The question hung in the air like a bomber on approach, seconds away from delivering its payload.
Blessed with a 6-foot-2, 245-pound frame in a recruiting hotbed, Bobby Richardson had just been kicked off the Tampa Bay Tech football team, his junior year of high school washed out by a dispute with the coach. Grades cost Richardson his sophomore season; the football program at his first high school hadn’t fit what Richardson wanted as a freshman, either.
Three seasons into his high school career, and Richardson still hadn’t played a down of high school football. Frustrated by his son’s lack of focus, Bobby Jr. — Richardson is the third Bobby in his family — asked his son a question.
Richardson felt the full weight of the question immediately.
“I realized, this is not the life I’m supposed to be living,” Richardson said. “I had one year left to get it all together.”
Richardson needed a new team. He chose Plant High, a Florida state power coming off of three state titles in four seasons. When he met his new coaches, Richardson’s frame immediately had their attention, but his lack of reputation after coming over from a frequent opponent left Richardson something of a mystery.
“It’s not like he was a big-name guy in the county or anything like that,” Plant High coach Robert Weiner said. “We knew he was a good-looking kid, but we hadn’t seen him on any film or anything like that, or really knew anything about him. We really didn’t know what to expect.”
Weiner realized what had dropped into his hands as soon as Richardson took the practice field. Plant immediately placed Richardson in the starting lineup, and the senior starred as a key cog on the defensive line to help the Panthers reach the state final, the kind of season that normally draws major-college attention.
But Richardson barely made a blip on most recruiting radars. Weiner, who has sent dozens of Panthers to Power Five schools over the years, pitched Richardson to every recruiter who walked through his door.
The response was always the same. Without any highlight reels on Richardson or any football camp evaluations — he hadn’t attended a camp until Plant took him that summer — college football teams weren’t going to buy into an unknown.
“An assistant coach goes back to his head coach and says, ‘Well, the Bobby Richardson kid is interesting, but here’s this other kid who’s already got film to prove it.’ That’s what they look for,” Weiner said. “It wasn’t a mistake the recruiters were making, it’s not like they overlooked him. There was nothing to overlook.”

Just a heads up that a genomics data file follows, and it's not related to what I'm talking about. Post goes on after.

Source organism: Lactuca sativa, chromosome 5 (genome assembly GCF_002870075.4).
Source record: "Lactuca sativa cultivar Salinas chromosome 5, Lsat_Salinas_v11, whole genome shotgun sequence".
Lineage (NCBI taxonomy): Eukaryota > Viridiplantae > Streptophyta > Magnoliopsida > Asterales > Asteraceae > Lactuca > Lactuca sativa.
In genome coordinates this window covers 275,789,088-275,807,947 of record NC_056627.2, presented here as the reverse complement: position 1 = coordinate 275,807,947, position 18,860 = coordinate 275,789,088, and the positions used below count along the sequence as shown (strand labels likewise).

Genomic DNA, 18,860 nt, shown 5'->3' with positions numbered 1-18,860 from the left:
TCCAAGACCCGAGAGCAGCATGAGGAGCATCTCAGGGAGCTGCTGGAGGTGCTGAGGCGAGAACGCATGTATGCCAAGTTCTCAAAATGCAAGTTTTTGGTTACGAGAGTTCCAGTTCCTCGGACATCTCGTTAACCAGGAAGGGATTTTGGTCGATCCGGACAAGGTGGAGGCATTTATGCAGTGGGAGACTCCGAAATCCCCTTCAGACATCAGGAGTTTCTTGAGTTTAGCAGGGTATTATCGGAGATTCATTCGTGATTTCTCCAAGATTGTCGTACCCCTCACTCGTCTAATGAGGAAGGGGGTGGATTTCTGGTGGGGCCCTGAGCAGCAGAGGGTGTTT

A Big Ten assistant coach with ties to Tampa finally listened to Weiner. Indiana, putting together its first recruiting class under new coach Kevin Wilson, saw the potential in Richardson and a chance to land a player who was probably undervalued.
Richardson chose the Hoosiers over Ball State and Florida Atlantic.
“He showed up good enough to play as a freshman,” Wilson said. “He was raw, and he needed to develop, but he had the skill set.”
Indiana landed a gem. Richardson started all four seasons for the Hoosiers and blossomed into one of the Big Ten’s better defensive linemen.
Richardson also proved he’d learned from his mistakes. A bright student whose father had always stressed the importance of grades, Richardson was a model student for Weiner at Plant as a senior, and according to Wilson, it carried into college. Richardson graduated in four years with a degree in African-American and African Diaspora studies.
Then the NFL draft arrived. No longer unknown, Richardson had to shake another kind of adversity. A ’tweener who measured in at 6-foot-3, 283 pounds at the NFL Combine, Richardson’s 5.16 seconds in the 40-yard dash made him too slow for a traditional 4-3 defensive end and smaller than the 300-pounders who play the interior.
Despite draft experts predicting a potential midround selection, Richardson went undrafted.
“It’s just the hand I was dealt,” Richardson said early in training camp. “I can’t live in the past. I’ve got to make the best of what I’ve got.”
New Orleans put the full-court press on Richardson after the draft. Defensive coordinator Rob Ryan called. So did defensive line coach Bill Johnson. Richardson felt like the Saints wanted him more than most, and the reasons were clear right from the start. Richardson’s lateral quickness and relentless style made him a playmaker early in camp.
He also found himself in one of the tightest position battles in camp. Three other undrafted defensive linemen made strong pushes too. And during the third preseason game, against the Texans, broadcaster Troy Aikman said the Saints planned to keep two of the four.
Richardson responded by making six tackles, three tackles for loss and a sack in the preseason finale, a tour de force performance that has earned him a spot on the Saints’ 53-man roster.
Richardson’s improbable rise might not have happened without his father’s influence. The elder Bobby Richardson was a football player too; Richardson said his dad had to give up hopes of a college career when his son came along.
“He had to stay home and take care of me,” Richardson said. “I try to do my best, so he can live his football life through me.”
And he’s answered his father’s long-ago, life-altering question better than anybody could have expected.